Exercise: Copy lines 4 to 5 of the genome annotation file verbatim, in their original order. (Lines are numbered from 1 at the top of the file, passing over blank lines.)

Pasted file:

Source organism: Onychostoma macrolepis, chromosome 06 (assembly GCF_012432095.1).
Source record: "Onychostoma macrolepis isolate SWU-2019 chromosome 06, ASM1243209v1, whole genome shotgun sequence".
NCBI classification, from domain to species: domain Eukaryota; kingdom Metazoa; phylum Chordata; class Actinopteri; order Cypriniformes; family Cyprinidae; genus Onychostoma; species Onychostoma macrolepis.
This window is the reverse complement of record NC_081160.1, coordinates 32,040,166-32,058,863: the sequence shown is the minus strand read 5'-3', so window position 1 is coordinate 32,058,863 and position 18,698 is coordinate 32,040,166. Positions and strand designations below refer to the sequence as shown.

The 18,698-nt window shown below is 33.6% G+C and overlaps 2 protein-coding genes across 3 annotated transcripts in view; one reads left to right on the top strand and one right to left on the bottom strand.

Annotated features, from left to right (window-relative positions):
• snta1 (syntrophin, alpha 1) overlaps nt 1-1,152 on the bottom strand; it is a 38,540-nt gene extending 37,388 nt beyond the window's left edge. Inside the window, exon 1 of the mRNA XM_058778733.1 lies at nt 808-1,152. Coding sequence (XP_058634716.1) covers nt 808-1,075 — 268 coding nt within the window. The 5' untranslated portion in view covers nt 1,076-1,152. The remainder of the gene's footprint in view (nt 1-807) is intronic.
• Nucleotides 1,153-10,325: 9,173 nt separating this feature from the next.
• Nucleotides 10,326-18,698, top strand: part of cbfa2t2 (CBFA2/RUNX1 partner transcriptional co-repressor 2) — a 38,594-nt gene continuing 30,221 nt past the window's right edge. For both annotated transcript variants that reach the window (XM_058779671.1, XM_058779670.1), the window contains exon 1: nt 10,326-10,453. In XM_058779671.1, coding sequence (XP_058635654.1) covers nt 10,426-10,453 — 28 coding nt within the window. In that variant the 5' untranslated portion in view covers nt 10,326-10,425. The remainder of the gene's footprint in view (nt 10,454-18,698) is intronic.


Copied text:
This window is the reverse complement of record NC_081160.1, coordinates 32,040,166-32,058,863: the sequence shown is the minus strand read 5'-3', so window position 1 is coordinate 32,058,863 and position 18,698 is coordinate 32,040,166. Positions and strand designations below refer to the sequence as shown.

The 18,698-nt window shown below is 33.6% G+C and overlaps 2 protein-coding genes across 3 annotated transcripts in view; one reads left to right on the top strand and one right to left on the bottom strand.